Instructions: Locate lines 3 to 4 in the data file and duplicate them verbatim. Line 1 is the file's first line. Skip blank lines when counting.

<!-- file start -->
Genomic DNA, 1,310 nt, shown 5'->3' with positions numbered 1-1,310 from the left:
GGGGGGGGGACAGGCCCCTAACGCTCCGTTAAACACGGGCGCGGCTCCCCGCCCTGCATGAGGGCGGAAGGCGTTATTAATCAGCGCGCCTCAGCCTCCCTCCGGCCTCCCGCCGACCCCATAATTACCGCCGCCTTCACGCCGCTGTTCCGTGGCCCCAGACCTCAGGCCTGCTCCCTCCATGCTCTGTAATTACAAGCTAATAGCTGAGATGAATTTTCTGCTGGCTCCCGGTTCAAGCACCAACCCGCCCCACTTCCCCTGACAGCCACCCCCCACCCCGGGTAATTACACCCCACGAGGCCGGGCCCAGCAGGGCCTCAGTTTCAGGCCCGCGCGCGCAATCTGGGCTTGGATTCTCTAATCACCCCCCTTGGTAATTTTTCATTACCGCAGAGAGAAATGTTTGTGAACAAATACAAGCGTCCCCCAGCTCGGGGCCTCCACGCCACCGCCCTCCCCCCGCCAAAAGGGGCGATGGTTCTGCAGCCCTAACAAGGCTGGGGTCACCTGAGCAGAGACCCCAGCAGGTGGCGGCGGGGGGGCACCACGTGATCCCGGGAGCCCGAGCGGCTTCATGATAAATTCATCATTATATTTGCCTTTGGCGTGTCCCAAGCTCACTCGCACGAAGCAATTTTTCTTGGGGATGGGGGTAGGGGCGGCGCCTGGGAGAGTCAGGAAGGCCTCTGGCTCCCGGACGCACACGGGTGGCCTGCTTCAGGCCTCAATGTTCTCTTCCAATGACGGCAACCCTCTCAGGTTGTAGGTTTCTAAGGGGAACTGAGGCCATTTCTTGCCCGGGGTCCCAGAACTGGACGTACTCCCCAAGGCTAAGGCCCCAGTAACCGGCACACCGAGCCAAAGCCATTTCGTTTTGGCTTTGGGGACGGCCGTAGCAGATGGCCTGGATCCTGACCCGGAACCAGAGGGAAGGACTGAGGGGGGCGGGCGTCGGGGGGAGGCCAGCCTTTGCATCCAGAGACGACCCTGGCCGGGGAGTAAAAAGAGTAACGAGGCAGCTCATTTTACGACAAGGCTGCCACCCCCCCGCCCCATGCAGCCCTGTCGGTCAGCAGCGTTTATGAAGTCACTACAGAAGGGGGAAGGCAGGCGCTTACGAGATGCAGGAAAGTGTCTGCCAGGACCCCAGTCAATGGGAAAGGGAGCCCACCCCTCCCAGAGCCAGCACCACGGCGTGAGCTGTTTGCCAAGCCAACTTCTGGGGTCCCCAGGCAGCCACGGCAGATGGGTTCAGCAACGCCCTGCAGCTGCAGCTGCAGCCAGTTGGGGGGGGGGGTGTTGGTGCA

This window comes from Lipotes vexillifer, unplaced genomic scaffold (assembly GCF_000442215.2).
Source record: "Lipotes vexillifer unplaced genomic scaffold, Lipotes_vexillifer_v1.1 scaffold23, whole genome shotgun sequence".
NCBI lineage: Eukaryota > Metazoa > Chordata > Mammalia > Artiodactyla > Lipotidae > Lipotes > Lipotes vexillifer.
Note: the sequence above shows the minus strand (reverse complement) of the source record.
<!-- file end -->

This window comes from Lipotes vexillifer, unplaced genomic scaffold (assembly GCF_000442215.2).
Source record: "Lipotes vexillifer unplaced genomic scaffold, Lipotes_vexillifer_v1.1 scaffold23, whole genome shotgun sequence".